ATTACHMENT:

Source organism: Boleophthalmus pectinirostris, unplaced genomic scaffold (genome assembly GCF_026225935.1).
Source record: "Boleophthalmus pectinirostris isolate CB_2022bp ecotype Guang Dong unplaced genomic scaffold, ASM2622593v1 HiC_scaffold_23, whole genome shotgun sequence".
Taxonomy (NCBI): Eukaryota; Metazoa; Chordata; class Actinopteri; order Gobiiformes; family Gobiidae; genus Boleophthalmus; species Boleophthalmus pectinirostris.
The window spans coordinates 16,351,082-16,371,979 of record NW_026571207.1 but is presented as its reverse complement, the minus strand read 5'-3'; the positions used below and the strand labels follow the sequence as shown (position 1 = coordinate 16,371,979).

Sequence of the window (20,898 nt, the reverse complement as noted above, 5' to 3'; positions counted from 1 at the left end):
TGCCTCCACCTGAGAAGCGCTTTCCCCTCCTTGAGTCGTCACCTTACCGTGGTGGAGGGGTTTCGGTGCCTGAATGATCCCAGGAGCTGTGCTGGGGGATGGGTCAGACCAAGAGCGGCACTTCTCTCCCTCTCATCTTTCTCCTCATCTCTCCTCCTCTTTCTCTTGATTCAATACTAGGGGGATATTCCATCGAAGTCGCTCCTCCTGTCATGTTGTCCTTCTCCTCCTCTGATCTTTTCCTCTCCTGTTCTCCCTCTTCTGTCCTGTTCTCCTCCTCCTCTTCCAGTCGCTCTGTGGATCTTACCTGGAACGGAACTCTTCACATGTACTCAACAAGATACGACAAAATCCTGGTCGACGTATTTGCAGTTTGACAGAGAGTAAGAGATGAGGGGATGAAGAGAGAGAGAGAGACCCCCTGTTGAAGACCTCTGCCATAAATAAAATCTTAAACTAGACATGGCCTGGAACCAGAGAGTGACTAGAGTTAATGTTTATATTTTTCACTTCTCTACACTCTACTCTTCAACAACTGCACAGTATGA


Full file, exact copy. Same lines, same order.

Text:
Source organism: Boleophthalmus pectinirostris, unplaced genomic scaffold (genome assembly GCF_026225935.1).
Source record: "Boleophthalmus pectinirostris isolate CB_2022bp ecotype Guang Dong unplaced genomic scaffold, ASM2622593v1 HiC_scaffold_23, whole genome shotgun sequence".
Taxonomy (NCBI): Eukaryota; Metazoa; Chordata; class Actinopteri; order Gobiiformes; family Gobiidae; genus Boleophthalmus; species Boleophthalmus pectinirostris.
The window spans coordinates 16,351,082-16,371,979 of record NW_026571207.1 but is presented as its reverse complement, the minus strand read 5'-3'; the positions used below and the strand labels follow the sequence as shown (position 1 = coordinate 16,371,979).

Sequence of the window (20,898 nt, the reverse complement as noted above, 5' to 3'; positions counted from 1 at the left end):
TGCCTCCACCTGAGAAGCGCTTTCCCCTCCTTGAGTCGTCACCTTACCGTGGTGGAGGGGTTTCGGTGCCTGAATGATCCCAGGAGCTGTGCTGGGGGATGGGTCAGACCAAGAGCGGCACTTCTCTCCCTCTCATCTTTCTCCTCATCTCTCCTCCTCTTTCTCTTGATTCAATACTAGGGGGATATTCCATCGAAGTCGCTCCTCCTGTCATGTTGTCCTTCTCCTCCTCTGATCTTTTCCTCTCCTGTTCTCCCTCTTCTGTCCTGTTCTCCTCCTCCTCTTCCAGTCGCTCTGTGGATCTTACCTGGAACGGAACTCTTCACATGTACTCAACAAGATACGACAAAATCCTGGTCGACGTATTTGCAGTTTGACAGAGAGTAAGAGATGAGGGGATGAAGAGAGAGAGAGAGACCCCCTGTTGAAGACCTCTGCCATAAATAAAATCTTAAACTAGACATGGCCTGGAACCAGAGAGTGACTAGAGTTAATGTTTATATTTTTCACTTCTCTACACTCTACTCTTCAACAACTGCACAGTATGA